How do we return to the notion that meat, fish, poultry, cheese, and dairy should be designated as occasional treats, not staples?
A routine physical turns into a wake-up call for lots of people. Six years ago it was my turn. The numbers were in, and they were bad. Weight, cholesterol, and glucose were all up, and there were other symptoms—apnea, bad knees, and a couple of things I won’t talk about—that were equally discouraging. But my doctor opted for something more radical than pills: he told me to become a vegan.
No way, I thought. My job, which I happen to love, takes me to home kitchens and great restaurants all over the world. What? I’m supposed to say goodbye to carnitas, cheddar cheese, and chicken biryani? More like say goodbye to my career. Instead, I struck a deal, with him and with myself. I’d be vegan until dinnertime. After that, all bets were off.
That’s how VB6—or Vegan Before 6:00, the title of my upcoming book—began. When I first started with this admittedly self-serving compromise, I had already been exploring the food we eat and how it’s produced. There is no denying it: the standard American diet (SAD), with its dependence on artery-clogging fat, hyperprocessed sugar, and resource-sucking animal protein, is literally killing us and taking the planet down with it.
But the solution is more complicated. How do you get people to turn the way they eat upside down, so that the majority of daily calories come from fruits and vegetables? How do we return to the notion that meat, fish, poultry, cheese, and dairy should be designated as occasional treats, not staples?
Because that’s how you should think of them, and there are two imposing reasons for that. One is your health: while very small amounts of meat on occasion may be good for us, large amounts are implicated in heart disease, cancer, and other chronic ailments. The second, of course, is the welfare not only of the animals themselves (who are treated, essentially, like factory widgets) but of the planet: industrially produced livestock is a leading generator of greenhouse gases and a disproportionately large consumer of resources—energy, land, and water—that are critically needed to raise food more efficiently for the world’s population. If we all sign up to eat less meat and animal products, our health, and that of our planet, will improve.
Besides which, I’ve chosen an approach that is easy to adopt. For one thing, the philosophy isn’t dogma. If you want to have milk in your coffee or the occasional morning egg, that’s fine. But I’ve found that structuring a new way of eating around time increased my awareness of the choices I’m making and helped me balance those choices. And at some point my preferences changed, and I really understood—on a gut level—that animal products should be occasional.
I hesitate to call VB6 a diet, but that’s exactly what it is: a regimen that fosters good eating habits that will help you lose or maintain your weight and give you more energy. I had been in a running slump for nearly a dozen years before I started eating this way, but I’ve returned to my routine with gusto—and finished three marathons in the past five years. Instead of a quick fix, VB6 is utterly sustainable. Really, you give up nothing; you just eat and feel better.
Still not sold? Try one day—I’ve mapped out a complete day of meals on the following pages—and see what you think. Then try another.
A whole-grain breakfast gets your day started with plenty of fiber and protein, especially if you add fruit or vegetables to it. For even more fiber, you can make this recipe with quinoa or steel-cut oats instead of the rice. If you make double (or triple) batches, you can reheat servings all week.
Time: 45 to 60 minutes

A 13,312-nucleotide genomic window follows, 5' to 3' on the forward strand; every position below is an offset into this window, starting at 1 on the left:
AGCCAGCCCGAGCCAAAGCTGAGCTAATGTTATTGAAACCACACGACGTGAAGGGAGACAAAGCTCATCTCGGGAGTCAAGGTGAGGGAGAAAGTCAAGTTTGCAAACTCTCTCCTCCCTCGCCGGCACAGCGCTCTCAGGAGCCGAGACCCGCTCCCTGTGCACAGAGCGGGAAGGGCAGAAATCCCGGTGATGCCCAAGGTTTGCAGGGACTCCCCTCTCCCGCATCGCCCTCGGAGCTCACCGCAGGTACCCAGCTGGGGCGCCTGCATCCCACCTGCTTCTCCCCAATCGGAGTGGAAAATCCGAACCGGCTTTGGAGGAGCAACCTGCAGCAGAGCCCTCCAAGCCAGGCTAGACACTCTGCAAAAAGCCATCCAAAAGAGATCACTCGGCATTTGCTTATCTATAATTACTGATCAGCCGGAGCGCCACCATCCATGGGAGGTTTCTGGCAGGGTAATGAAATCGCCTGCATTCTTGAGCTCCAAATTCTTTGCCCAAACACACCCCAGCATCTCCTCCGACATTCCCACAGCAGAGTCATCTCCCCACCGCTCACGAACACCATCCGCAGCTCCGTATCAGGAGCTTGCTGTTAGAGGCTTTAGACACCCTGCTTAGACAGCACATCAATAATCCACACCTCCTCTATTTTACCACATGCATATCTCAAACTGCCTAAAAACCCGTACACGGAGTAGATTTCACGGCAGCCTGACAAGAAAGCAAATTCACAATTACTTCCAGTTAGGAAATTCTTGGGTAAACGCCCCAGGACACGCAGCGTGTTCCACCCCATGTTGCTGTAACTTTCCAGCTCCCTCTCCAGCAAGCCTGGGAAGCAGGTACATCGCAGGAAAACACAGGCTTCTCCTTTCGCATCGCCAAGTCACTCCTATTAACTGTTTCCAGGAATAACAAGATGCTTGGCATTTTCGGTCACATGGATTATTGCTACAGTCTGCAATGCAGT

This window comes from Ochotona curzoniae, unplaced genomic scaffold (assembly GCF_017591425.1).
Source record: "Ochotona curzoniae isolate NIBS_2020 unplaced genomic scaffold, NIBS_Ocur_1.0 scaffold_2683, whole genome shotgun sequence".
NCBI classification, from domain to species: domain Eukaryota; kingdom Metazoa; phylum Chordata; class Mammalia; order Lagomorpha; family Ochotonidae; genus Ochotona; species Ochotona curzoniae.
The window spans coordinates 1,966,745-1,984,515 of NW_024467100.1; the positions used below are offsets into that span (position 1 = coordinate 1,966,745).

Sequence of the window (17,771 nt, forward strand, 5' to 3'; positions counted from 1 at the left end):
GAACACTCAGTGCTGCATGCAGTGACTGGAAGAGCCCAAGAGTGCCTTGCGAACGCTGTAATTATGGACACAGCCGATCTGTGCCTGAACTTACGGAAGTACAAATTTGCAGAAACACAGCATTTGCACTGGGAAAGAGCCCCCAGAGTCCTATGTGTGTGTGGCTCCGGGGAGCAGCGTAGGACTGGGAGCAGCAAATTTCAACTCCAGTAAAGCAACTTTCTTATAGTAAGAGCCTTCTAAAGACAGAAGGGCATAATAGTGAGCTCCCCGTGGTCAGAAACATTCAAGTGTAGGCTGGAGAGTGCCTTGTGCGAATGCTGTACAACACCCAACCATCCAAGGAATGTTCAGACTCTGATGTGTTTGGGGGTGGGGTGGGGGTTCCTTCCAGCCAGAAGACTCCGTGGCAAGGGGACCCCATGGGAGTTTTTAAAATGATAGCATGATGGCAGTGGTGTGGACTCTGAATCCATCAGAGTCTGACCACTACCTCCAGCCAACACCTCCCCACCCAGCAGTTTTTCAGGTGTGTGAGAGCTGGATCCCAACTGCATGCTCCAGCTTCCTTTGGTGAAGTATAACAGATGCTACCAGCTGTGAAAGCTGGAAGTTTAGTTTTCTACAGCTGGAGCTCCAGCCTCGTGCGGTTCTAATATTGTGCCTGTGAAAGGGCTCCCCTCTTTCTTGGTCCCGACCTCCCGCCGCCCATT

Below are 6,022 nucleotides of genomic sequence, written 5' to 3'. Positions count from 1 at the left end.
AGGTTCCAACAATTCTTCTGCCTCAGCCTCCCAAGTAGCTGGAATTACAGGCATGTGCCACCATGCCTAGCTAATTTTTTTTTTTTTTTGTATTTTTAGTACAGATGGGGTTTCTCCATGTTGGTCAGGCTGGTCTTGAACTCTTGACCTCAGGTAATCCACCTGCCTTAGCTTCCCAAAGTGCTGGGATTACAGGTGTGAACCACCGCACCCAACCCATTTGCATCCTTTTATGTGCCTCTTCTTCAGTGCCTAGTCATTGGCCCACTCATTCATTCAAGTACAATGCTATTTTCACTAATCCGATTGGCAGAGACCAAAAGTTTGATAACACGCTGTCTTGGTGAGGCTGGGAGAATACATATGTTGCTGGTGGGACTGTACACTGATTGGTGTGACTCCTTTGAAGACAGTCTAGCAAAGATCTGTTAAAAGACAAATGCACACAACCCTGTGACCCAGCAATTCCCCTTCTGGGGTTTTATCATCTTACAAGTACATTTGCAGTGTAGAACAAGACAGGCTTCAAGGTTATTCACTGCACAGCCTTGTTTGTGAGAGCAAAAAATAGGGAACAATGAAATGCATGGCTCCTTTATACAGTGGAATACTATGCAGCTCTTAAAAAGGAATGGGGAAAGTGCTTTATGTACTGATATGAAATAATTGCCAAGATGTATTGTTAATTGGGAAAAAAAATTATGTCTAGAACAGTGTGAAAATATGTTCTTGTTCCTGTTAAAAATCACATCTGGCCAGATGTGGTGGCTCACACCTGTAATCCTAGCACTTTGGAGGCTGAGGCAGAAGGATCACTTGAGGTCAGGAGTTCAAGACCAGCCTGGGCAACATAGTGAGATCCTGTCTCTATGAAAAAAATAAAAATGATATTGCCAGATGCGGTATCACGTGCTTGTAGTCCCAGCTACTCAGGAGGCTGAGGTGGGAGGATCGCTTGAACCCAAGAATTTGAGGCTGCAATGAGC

- 1 tablespoonolive oil
- 1 1/3 cups long- or short-grain brown rice
- 1/2 teaspoon salt
- 1/4 teaspoon each cinnamon, nutmeg, and ground ginger
- 2 tablespoons maple syrup
- 3 cups chopped fruit, like mangoes or apples and pears, skin on
- 1/2 cup chopped fresh mint for garnish (optional)
- Put the oil in a large, deep skillet or medium saucepan over medium heat. When it’s hot, add the rice. Cook, stirring, until the grains appear glossy, are coated with oil, and start to color, three to five minutes.
- Add a pinch of salt and the spices and cook, stirring, until fragrant, about one minute. Add 1 3/4 cups water, the syrup, and half of the fruit, stir once or twice, and bring to a boil. Lower the heat so the mixture bubbles gently and cover the pan.
- Cook until most of the liquid is absorbed and the rice is just tender, 20 to 40 minutes, depending on the rice. Uncover, stir in the remaining fruit and half the mint, if you’re using it. Replace the lid and remove from the heat. Let the pilaf rest for at least five or up to 20 minutes. Taste and adjust the seasoning. Fluff the mixture with a fork and serve, topped with the remaining mint.
Nutritional Information: Calories: 343; cholesterol: 0mg; fat: 6.1g; saturated fat: 1g; protein: 6.3g; carbohydrates: 67.6g; sodium: 255mg; fiber: 6.7g; trans fat: 0g; sugars: 13.2g
Frozen Banana Bonbons
One serving of these frozen banana bonbons delivers almost half your daily potassium and all the anti-inflammation benefits of chocolate—its antioxidants, monounsaturated fat, and flavonoids. Be sure to choose a good dark chocolate with at least 70 percent cacao. Bananas are my favorite here, but any fresh fruit or nuts will work equally well.
Time: 30 minutes, plus time to chill
- 8 ounces good-quality dark chocolate, chopped into small pieces
- 4 bananas peeled and sliced into chunks
- Line a baking sheet with parchment paper. Melt six ounces of the chocolate in a double boiler or in a small, clean metal or glass bowl set over simmering water. When the chocolate reaches between 110 and 115 degrees on a candy thermometer, remove it from the heat.
- Add the remaining chocolate to the bowl, stirring continuously with a rubber spatula, until it reaches 82 to 84 degrees. Return bowl to heat and bring the temperature up to between 88 and 91 degrees. Remove from heat and start dipping the bananas: use a fork to coat each chunk halfway, then give it a twirl and turn it upside down, so the banana is almost entirely covered in chocolate. Put each bonbon on the prepared baking sheet to set the coating.
- Repeat with the remaining chocolate and banana chunks, keeping the thermometer close so you can check the temperature of the chocolate. If it drops below 88 degrees (it probably will once or twice), return to heat until it reaches the 88-to-91-degree range again, then continue dipping.